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Equipment requiring safe usage.

Adult supervision recommended.


Lesson video

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Hello, everyone.

Welcome to the next lesson in our series of printmaking lessons.

This lesson is lesson than three of five in total, and today we're going to be making our own stamps.

I think that we're getting to be quite professional printmakers now, and now we're making all of the elements of our work, which is getting pretty exciting.

For the rest of the lessons in the series we're going to be making different stamps and making different types of prints.

So we're going to be exploring lots of new things.

In this lesson we're going to be hunting for patterns around us and making drawings of the shapes that we find.

We're going to be making our own stamps for printmaking from those patterns.

We're going to be exploring repeating patterns using different stamps, and we'll be overlapping colours and shapes in our prints today.

For the lesson you'll need paper, glue, and scissors that you've used before.

This time, though, you'll also need a marker pen or a felt tip pen, any type of pen really.

You'll need your liquid paints again.

And also, this time, a little bit different, you'll need to look in the kitchen and ask permission to use something like cleaning sponges or scouring sponges or even the green scourers that you can find in your kitchen.

But you will need to ask permission before you take them.

Lots and lots of things like that, products like that can be used for this lesson.

You can also use scraps of cardboard for printmaking today and making your stamps.

So don't worry if you can't find any kitchen sponges.

I'll show you how to use all of the equipment.

We have some new Star Words today.

Can you see what they are? Have a look at the words and see if you can spot the new ones.

That's right.

The new words today are motif and stamp.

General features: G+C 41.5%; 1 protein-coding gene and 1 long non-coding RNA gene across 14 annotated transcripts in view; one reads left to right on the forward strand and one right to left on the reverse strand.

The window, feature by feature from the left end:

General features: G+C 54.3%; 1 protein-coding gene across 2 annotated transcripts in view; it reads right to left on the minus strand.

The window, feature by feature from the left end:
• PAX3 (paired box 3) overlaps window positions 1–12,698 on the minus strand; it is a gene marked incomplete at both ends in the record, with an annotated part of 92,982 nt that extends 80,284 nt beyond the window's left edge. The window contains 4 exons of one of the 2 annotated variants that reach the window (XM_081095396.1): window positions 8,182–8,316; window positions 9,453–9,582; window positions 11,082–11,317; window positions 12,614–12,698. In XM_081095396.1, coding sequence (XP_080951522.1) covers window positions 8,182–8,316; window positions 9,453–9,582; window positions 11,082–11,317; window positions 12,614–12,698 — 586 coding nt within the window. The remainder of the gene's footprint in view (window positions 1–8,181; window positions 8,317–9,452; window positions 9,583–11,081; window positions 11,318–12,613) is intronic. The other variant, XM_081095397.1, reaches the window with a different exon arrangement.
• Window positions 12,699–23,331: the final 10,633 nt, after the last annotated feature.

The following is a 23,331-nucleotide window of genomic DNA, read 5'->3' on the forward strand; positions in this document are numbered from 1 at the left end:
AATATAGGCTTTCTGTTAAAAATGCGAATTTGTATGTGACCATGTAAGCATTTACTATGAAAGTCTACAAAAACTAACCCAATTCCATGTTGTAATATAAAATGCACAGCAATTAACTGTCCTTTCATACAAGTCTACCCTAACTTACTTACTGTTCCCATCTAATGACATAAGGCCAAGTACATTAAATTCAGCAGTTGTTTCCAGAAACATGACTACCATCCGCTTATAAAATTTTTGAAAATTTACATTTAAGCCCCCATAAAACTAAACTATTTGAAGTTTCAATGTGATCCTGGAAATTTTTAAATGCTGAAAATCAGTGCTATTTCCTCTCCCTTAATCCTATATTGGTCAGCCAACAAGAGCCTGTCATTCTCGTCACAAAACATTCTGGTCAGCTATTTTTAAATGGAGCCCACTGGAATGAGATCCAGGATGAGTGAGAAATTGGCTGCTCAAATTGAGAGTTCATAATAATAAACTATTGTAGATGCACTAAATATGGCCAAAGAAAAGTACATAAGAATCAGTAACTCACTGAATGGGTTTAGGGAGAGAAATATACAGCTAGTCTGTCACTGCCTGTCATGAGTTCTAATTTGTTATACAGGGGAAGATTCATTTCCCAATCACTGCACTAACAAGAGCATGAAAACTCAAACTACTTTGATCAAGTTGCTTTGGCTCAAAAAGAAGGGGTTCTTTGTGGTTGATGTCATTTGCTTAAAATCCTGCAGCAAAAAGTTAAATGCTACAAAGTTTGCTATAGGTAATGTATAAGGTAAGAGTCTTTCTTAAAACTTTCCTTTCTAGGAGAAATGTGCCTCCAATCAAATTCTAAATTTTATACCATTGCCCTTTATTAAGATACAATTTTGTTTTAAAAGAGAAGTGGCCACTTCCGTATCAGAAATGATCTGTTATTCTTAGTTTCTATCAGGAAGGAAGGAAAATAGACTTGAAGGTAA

Did you spot them? Let's look at all of the words together and talk through what they mean.


Well, we know what printmaking means, don't we? And so far we've tried rubbings and monoprinting to make different types of prints.

Repeating pattern.

A pattern that's repeated again and again.

It's the same pattern repeated.


Rotation meant that the pattern changed direction each time it was printed.

Can you remember? A rotated pattern, then, is a pattern that is rotated and turned around each time it's printed.

Here are two new words.


Can you say that? Motif.

Motif is a shape used in printmaking.

So our stamp will be a motif, a shape that we print with again and again.

And our stamp is the next Star Word.

So the stamp is the actual object that you use to press down to make your print.

We're going to start by recapping some of our knowledge of repeating patterns.

I went 'round my home and took some photographs of some of the patterns that I found.

Here are some of my examples in the pictures.

Should we describe them and look at them together? So the first one is a rug, a corner of a rug, but actually it's on another pattern because it has the wood from my hallway in it, the wooden pieces on the floor.

The pattern on the rug are kind of squares with curved corners, aren't they? Not really proper squares, but they're small squares inside larger squares.

The pattern on the pot is a floral pattern, which means it's made up of flowers and leaves.

The blue pattern on the white pot is a repeated pattern, though it's difficult to see as it curves around the surface of the pot.

The spots are from a throw on my sofa, and they are a repeated circle pattern, aren't they? It's a simple pattern, but I love spots and stripes.

The last picture is another throw on my sofa, which is a crocheted pattern.

So you can see it's lots of zigzags that are repeated on each line of the crochet.

I think my favourite pattern has to be the spots.

I love spots.